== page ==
I’ve been a cat guardian for 20 straight years; 18 cats and counting. I’ve switched veterinarians at least 12 times for various reasons but when a staff member has taken one of mine from an exam room to the back I am always worried about this happening. It can happen, and they can become complacent as they plod through their routine. Do not let them. Even if it’s just for the sake of helping your pet get through whatever they’re putting them through, remind them that you know your pet and how he or she likes to be treated. Remind them that it’s an individual, that it knows it’s name, that it’s a cat not a dog, to slow the heck down and lower their voices, to see that place through your pet’s eyes and ears, to keep the dogs quiet and calm, that it’s not just a place of business it’s your cat’s worst nightmare. I’ve seen it all too often, even with experienced personnel, and it would take just one event like this couple’s to guilt you the rest of your life for trusting your pet to them. And the woman did speak up beforehand in this case and it still happened. I really, really feel for that poor cat and I hope it was found and properly cared for.

    • Michael Broad says:

      Beautifully said Albert. I have felt the same concern for my cats when at a vets. Although I confess I have never considered the possibility that he might escape the building. I will now though.

    • Albert, Would you be willing to share some of your experiences with us, about your reasons for changing vets? I’ve recently taken my cat to 4 different vets for 2nd opinions, and each one did something that was a red flag for me. One vet even rejected me as a client, when I asked what medications would be given for dental work. I’d already paid for a visit, but when I didn’t get the names of the medications, I emailed her to ask, and that’s when I got her response that I should find another vet.

      I’ve come to the realization that most vets want “compliance” without too many questions. After all, they are in a position of authority. And I regret to say that there were too many years in the past that I didn’t think to question them, and falsely assumed that they knew best.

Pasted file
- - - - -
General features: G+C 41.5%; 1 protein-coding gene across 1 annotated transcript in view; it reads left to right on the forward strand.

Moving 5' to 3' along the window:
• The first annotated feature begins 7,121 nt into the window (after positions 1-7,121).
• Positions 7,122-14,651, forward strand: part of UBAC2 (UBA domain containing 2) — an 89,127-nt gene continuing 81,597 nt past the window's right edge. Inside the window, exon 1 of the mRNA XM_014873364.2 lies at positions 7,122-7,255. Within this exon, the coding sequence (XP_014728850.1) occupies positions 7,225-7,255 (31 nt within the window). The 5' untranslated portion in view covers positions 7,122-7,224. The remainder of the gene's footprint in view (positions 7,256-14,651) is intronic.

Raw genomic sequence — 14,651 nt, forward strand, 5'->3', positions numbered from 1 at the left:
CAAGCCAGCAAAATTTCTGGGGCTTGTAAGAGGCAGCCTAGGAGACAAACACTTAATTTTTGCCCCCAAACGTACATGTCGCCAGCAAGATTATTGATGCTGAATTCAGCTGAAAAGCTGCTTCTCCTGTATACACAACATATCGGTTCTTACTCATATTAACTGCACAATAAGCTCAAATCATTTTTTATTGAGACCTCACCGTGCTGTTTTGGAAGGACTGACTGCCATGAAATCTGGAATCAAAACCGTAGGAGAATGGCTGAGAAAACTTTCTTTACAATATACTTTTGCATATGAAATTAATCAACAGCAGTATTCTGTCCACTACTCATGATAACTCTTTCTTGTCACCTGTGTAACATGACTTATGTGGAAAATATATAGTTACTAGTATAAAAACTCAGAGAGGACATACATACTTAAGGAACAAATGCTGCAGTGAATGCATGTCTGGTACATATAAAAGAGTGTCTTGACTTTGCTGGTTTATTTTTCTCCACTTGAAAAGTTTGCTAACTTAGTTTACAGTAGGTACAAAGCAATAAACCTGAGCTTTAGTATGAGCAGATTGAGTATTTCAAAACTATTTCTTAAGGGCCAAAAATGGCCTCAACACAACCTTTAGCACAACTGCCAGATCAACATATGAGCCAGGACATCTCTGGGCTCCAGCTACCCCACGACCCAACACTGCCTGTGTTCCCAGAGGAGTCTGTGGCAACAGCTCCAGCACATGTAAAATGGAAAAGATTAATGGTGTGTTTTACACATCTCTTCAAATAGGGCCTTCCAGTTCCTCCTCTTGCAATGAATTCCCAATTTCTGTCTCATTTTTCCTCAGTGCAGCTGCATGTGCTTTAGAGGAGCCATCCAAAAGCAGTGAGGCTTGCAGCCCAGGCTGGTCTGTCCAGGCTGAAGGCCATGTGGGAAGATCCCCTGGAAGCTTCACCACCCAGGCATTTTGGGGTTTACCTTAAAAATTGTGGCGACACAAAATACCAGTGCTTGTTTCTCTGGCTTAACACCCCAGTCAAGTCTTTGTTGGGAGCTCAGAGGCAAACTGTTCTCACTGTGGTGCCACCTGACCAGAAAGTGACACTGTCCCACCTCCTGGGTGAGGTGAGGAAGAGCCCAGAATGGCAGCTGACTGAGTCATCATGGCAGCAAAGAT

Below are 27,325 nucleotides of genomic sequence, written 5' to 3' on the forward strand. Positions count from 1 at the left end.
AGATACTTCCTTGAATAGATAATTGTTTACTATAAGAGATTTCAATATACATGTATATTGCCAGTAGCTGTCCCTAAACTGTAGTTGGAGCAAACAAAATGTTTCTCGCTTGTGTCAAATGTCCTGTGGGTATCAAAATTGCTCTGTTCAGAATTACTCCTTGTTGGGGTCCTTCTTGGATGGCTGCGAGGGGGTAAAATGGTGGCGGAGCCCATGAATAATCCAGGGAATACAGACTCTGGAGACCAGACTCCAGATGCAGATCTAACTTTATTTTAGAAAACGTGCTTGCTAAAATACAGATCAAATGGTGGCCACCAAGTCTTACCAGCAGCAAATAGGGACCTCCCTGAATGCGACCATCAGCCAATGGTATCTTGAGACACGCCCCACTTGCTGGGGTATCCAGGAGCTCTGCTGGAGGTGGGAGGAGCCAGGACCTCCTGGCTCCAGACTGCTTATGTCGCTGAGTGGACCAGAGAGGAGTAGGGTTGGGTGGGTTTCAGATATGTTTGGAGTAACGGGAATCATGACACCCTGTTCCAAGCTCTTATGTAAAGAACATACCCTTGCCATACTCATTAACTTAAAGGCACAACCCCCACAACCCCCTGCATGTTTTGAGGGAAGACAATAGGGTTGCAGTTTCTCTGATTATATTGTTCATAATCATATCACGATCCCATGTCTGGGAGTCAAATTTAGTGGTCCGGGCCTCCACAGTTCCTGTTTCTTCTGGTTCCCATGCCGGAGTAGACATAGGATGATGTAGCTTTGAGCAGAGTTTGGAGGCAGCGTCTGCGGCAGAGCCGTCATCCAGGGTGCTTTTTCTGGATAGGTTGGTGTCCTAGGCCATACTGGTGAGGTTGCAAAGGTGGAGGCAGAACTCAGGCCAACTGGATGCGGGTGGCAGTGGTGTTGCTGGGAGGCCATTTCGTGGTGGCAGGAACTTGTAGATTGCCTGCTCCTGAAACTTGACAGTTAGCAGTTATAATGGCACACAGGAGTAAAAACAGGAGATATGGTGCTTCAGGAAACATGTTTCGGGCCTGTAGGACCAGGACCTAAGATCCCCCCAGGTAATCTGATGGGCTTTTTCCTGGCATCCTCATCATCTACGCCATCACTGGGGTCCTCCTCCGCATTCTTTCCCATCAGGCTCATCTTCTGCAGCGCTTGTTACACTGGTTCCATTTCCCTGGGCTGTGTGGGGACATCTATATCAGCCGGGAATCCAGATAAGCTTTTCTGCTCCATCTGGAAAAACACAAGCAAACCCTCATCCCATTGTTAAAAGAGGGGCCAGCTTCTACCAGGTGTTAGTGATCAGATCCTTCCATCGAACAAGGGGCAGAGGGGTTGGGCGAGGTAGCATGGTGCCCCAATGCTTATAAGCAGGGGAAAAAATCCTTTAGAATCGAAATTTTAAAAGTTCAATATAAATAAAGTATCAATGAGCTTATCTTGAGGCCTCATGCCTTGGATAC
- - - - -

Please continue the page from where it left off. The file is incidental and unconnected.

We have to remember that even though people can have the same education, they will always have their own opinions, which greatly affect their recommendations. And if profits are involved, even opinions can be swayed.

      We need to “Be AWARE and Informed” in order to protect our pets. A smart phone can be used at the vet’s office, to look up any medication they recommend. Look at the potential side effects before you consent. I’ve never been told about the side effects until after the fact, so it’s really up to us to take the time that may save your pet’s life.

  4. Cat's Meow says:

    The clinic needs to invest in window screens.

  5. Michael_ you have made a good point. This clinic is a storefront and he could have been picked up.If not I would search for an injured cat who is hiding from the world. has anyone thought he could be hiding or even fell or ran into a storm drain or even jumped into a strangers vehicle? I would be just so worried and I do feel their frustration.

    • Michael Broad says:

      I hope they have used all their common sense and knowledge to find him. He won’t be far away.

  6. M E King says:

    Most vet clinics have a set up that prevents this kind of mishap.
    One of the reasons we left a clinic we had used for years was the lax attitude of open doors from one area to the next.
    There is a nifty invention called a window screen. Shame on this clinic.
    Lets hope Timmy is found soon.

    • Michael Broad says:

      You know it this problem never really occurred to me until I read the story but I now see the danger. Thanks ME.

  7. Jennifer says:

    She needs to get to asap! Put out live traps near the clinic and make sure they’re watched every second. Dear Lord, please let this woman be reunited soon with her cat and may he be in good health!!!

    • Michael Broad says:

      Thanks for your good advice Jennifer. I am fearful he’ll be run over because the clinic is on the road.

  8. Irish Cornaire says:

    I wish she had insisted on being with her moggie for the blood test,my vet allows me to stay with mine especially when my beloved Mysterymine needed to have a blood panel done because he was more calm with me in the room,I hurt for this woman!